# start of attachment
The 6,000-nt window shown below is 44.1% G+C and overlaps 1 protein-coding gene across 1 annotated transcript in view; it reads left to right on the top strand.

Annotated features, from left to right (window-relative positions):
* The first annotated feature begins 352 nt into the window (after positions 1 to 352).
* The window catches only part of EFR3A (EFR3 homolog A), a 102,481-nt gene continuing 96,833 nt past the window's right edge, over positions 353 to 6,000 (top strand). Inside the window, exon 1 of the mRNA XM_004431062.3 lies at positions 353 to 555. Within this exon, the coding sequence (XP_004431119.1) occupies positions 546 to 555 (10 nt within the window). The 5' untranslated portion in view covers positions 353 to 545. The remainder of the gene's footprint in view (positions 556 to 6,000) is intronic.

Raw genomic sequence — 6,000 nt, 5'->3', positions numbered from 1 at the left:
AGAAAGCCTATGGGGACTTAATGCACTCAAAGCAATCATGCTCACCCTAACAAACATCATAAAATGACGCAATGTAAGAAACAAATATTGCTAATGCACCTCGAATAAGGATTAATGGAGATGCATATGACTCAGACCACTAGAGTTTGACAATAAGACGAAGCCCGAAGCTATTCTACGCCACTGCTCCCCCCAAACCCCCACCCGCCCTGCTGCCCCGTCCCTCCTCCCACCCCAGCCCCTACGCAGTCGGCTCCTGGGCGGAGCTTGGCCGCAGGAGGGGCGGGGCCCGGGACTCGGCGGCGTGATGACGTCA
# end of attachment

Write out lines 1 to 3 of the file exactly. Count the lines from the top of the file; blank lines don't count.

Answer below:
The 6,000-nt window shown below is 44.1% G+C and overlaps 1 protein-coding gene across 1 annotated transcript in view; it reads left to right on the top strand.

Annotated features, from left to right (window-relative positions):
* The first annotated feature begins 352 nt into the window (after positions 1 to 352).